How often have you come across a situation where the answer you provide often falls on deaf ear. It is not the answer they like. “You don’t understand my/ our situation” are the unspoken words behind the non-acceptance.
Good leaders, consultants and advisers know this and hence often do not provide a direct answer. They instead ask questions as an answer to the question. Asking a powerful question is a trait. One needs to empathize, step into the shoes of the opponent, feel the situation and feel what the person is going through.
There are cases where people already know the answer; just that it’s not clear in their mind. They need a bouncing board to validate or reaffirm. That’s where no answer suits them, as it does not match theirs.
“Most of the times we slip delivery deadlines, what do you think we should do?” If that’s the question someone asked to you, would an answer like “fix your processes” be a right one?
How much do you know about the situation and potential causes or a root cause of the problem? It could be processes, it could be people unable to honor commitments, it could be a too demanding customer, it could be too many change requests, it could be lousy tools, it could be a new technology or it could be something else.
How would you know what is the right solution unless you know what is the real problem? And who else other than the person deeply involved will know it? Possibility is he/ she may already know the answer, except being sure that is it ‘THE’ answer. Asking a question that clarifies the answer in their mind, makes it a powerful answer as it doesn’t come from you, it comes from them.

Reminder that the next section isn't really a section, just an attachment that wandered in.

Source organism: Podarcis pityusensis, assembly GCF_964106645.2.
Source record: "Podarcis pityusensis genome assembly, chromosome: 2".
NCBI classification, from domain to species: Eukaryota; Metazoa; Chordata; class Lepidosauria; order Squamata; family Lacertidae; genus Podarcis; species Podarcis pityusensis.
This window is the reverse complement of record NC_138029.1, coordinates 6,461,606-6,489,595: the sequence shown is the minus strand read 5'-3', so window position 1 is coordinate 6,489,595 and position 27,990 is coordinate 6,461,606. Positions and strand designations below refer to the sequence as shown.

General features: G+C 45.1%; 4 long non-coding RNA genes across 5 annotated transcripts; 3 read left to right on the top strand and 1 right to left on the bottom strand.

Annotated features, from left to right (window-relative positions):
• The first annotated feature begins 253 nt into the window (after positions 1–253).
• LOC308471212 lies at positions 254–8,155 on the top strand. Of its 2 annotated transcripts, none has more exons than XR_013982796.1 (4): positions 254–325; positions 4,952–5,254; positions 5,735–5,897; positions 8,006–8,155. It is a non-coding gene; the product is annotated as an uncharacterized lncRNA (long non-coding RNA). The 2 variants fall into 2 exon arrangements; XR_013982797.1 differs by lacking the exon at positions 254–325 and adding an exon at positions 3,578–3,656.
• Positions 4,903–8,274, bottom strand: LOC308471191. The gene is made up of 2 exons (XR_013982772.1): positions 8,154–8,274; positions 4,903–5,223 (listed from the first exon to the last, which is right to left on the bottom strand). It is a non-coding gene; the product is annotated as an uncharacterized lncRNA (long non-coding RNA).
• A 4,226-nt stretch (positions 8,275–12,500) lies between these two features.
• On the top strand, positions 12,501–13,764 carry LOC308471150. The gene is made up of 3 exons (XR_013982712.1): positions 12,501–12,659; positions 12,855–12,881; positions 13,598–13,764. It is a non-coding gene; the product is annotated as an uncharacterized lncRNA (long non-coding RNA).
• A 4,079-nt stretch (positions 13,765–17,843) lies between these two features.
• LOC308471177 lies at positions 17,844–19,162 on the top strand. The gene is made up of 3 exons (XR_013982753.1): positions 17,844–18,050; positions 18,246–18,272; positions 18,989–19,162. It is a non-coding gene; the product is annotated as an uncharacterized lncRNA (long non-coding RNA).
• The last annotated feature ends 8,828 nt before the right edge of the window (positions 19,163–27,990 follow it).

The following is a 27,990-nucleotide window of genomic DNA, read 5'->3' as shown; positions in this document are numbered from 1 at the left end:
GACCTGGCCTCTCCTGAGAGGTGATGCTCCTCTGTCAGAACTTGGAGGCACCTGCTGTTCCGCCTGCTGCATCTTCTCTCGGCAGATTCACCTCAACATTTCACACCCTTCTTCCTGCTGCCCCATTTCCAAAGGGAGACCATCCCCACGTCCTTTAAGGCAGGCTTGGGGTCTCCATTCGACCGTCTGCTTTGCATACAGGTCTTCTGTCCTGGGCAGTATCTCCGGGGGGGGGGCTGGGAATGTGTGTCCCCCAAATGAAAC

So, the right answer for many such situations is the following set of questions.
1) What’s missing? –This question shifts the focus from what’s not working to what could be the cause. A series of questions-“is this something that’s missing” and “no, not this” would lead to an area that reveals, yes “it’s this that’s missing”. The rest is simple, fix it.
2) How would it be if it’s not this (missing deadlines in this case) – In situations where the 1st question fails to unearth the real cause, this one would certainly not fail. This question comes from a state where things are ideal, working well. What is it that is making it work or creates an ideal situation? A series of points emerge and reveal areas or attributes that make it work. And then you have got the options to validate against the situation and fix it.
Even in cases, where the person or the organization really doesn’t know the answer, the above set of questions still work. Try it out and the results will surprise you!!
Not sure? What’s your question?